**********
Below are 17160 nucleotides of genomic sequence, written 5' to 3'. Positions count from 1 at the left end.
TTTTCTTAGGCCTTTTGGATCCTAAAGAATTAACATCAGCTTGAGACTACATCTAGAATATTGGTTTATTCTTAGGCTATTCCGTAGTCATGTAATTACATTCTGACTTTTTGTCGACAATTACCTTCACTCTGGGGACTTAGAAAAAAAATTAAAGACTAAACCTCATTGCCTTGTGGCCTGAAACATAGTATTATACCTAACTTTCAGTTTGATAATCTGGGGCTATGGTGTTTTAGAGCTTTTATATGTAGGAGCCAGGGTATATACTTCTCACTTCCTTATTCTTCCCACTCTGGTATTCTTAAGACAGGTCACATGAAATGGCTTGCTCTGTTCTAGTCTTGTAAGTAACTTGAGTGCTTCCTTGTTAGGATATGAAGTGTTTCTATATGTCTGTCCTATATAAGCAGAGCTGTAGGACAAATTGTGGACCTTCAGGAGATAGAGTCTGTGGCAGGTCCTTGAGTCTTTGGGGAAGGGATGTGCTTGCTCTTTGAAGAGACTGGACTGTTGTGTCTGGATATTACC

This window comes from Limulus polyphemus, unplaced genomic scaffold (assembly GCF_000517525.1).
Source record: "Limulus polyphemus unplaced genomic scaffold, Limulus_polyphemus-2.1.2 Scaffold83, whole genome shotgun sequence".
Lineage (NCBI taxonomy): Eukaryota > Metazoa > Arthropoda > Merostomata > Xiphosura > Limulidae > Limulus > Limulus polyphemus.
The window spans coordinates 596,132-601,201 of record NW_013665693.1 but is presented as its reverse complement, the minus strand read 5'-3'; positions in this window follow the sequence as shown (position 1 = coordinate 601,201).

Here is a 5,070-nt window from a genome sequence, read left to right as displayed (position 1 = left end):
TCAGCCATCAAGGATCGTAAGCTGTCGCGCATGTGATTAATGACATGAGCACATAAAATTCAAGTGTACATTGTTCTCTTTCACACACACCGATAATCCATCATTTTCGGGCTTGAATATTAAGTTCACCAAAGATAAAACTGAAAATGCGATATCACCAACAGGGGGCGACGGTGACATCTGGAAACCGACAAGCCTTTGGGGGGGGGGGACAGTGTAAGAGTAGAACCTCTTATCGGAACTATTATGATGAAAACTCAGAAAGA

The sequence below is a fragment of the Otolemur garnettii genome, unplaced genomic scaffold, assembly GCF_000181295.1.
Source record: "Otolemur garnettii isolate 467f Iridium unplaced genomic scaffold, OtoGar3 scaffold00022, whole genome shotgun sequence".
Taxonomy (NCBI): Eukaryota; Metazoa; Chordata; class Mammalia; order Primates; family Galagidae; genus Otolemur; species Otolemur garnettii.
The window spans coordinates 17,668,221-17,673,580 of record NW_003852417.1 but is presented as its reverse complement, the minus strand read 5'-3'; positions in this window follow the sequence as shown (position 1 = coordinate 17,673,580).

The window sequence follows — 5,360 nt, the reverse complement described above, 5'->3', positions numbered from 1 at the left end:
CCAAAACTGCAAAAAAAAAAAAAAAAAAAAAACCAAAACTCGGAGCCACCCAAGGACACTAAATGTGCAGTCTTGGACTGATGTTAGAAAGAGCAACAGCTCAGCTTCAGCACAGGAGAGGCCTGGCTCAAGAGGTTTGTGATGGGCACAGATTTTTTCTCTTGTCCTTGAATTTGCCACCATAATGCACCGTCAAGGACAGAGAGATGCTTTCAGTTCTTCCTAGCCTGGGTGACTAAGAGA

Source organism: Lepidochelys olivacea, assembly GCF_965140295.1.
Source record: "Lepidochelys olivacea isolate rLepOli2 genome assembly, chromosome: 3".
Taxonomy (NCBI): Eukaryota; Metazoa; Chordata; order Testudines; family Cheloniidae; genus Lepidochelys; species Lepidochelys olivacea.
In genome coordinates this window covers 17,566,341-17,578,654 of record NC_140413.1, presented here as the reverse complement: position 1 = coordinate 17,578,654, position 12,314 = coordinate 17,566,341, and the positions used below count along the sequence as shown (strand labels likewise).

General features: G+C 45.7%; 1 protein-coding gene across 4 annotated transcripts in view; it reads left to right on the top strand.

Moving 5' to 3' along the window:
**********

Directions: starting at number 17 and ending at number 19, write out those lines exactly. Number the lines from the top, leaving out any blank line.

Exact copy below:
Taxonomy (NCBI): Eukaryota; Metazoa; Chordata; order Testudines; family Cheloniidae; genus Lepidochelys; species Lepidochelys olivacea.
In genome coordinates this window covers 17,566,341-17,578,654 of record NC_140413.1, presented here as the reverse complement: position 1 = coordinate 17,578,654, position 12,314 = coordinate 17,566,341, and the positions used below count along the sequence as shown (strand labels likewise).

General features: G+C 45.7%; 1 protein-coding gene across 4 annotated transcripts in view; it reads left to right on the top strand.